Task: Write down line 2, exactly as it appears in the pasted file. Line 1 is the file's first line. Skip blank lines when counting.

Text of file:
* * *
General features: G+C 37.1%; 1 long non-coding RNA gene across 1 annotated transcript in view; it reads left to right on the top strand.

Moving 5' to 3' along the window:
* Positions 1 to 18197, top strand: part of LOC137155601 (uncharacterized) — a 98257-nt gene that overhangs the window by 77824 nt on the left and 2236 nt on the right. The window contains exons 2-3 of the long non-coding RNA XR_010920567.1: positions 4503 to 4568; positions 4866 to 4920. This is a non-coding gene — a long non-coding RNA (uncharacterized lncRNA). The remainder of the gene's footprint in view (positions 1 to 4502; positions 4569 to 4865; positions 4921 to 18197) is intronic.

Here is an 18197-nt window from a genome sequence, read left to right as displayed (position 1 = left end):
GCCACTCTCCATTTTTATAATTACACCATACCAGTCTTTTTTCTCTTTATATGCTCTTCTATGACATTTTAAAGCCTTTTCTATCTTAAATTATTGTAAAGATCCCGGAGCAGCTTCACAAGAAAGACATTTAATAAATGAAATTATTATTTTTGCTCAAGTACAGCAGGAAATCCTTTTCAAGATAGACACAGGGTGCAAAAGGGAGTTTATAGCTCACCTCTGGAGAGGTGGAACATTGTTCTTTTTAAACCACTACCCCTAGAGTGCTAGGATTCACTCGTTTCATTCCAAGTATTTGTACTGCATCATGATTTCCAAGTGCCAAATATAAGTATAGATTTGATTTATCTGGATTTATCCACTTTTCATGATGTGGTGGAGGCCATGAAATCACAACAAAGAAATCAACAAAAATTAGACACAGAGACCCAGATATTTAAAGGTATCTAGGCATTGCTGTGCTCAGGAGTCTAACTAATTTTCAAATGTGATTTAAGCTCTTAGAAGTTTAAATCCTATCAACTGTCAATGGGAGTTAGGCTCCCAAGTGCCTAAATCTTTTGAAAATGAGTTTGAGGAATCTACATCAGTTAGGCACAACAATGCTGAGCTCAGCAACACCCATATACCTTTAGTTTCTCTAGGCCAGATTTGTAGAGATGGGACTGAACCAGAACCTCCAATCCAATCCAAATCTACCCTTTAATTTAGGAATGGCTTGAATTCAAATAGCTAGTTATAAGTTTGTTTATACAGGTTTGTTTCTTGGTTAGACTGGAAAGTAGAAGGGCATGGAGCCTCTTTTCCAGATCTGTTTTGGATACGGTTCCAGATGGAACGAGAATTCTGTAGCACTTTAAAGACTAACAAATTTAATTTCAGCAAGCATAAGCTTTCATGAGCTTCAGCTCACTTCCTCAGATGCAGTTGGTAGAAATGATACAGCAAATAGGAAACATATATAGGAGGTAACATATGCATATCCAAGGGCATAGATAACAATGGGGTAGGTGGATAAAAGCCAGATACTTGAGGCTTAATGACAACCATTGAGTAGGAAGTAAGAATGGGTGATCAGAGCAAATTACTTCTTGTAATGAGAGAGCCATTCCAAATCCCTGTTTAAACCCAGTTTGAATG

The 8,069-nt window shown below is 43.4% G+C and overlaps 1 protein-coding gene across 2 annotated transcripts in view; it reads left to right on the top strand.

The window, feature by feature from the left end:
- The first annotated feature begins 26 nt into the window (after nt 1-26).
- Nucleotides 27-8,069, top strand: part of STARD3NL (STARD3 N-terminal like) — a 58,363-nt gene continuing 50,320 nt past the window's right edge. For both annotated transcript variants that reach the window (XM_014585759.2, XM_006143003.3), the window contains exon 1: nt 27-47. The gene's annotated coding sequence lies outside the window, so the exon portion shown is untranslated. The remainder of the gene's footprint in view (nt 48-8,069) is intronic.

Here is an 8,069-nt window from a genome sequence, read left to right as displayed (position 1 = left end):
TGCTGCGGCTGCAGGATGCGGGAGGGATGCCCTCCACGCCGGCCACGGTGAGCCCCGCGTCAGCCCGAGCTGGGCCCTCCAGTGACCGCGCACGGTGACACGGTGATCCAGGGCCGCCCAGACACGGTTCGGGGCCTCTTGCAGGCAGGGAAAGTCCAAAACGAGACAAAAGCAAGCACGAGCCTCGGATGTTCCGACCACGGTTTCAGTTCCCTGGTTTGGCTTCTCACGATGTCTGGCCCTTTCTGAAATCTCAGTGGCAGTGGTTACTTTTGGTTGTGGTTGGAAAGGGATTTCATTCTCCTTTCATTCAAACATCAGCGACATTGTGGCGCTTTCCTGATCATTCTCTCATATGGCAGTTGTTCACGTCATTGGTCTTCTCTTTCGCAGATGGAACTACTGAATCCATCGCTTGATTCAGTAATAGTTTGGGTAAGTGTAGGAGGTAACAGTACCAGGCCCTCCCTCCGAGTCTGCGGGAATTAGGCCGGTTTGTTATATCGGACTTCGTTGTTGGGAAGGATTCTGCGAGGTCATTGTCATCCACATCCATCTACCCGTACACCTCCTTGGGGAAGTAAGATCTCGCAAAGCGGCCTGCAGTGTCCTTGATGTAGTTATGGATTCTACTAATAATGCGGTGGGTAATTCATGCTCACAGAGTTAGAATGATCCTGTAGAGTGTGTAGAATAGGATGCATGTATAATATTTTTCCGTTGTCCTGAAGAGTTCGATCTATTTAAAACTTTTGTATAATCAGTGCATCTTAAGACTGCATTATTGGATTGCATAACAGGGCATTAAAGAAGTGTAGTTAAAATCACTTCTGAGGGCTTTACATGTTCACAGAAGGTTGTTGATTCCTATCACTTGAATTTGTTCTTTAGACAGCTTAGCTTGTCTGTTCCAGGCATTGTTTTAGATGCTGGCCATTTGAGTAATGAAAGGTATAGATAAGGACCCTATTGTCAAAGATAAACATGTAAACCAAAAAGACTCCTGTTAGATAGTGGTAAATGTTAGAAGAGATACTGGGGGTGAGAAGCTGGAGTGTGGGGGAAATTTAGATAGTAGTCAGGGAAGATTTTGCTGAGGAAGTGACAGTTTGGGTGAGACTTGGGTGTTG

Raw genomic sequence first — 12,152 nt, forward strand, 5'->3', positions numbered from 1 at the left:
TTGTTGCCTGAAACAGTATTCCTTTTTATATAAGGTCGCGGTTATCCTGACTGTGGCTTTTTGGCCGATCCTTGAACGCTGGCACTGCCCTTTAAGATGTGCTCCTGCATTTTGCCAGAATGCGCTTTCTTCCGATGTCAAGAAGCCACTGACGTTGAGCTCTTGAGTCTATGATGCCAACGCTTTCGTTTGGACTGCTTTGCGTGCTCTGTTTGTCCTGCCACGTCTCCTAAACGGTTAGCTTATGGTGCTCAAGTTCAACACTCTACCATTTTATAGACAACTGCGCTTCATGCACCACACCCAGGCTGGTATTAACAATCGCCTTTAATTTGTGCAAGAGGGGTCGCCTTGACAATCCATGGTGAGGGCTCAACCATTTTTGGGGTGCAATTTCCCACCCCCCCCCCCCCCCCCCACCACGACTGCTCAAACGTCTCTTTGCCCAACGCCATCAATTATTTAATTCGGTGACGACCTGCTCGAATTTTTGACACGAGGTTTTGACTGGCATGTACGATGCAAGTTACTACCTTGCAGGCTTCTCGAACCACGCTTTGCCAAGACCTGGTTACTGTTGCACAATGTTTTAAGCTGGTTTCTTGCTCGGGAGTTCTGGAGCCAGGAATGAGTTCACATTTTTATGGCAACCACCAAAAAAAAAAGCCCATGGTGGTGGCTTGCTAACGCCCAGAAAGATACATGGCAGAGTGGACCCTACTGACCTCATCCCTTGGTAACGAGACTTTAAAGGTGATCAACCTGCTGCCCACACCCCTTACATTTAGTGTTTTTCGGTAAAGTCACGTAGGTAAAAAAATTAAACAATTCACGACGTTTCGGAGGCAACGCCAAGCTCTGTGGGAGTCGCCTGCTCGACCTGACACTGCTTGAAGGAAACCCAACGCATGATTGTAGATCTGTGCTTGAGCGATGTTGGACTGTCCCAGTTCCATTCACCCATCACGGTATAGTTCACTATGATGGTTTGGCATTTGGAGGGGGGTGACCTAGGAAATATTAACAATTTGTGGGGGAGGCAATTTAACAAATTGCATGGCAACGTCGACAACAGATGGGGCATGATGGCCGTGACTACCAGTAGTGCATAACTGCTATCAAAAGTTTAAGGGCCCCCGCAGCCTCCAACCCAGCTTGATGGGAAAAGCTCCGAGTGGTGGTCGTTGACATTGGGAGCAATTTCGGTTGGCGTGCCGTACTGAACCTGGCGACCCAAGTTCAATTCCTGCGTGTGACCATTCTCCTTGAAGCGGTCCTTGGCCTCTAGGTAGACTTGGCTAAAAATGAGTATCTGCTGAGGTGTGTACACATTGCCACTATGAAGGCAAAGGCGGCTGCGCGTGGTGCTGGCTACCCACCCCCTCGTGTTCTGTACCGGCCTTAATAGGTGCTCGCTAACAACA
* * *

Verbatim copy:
Moving 5' to 3' along the window: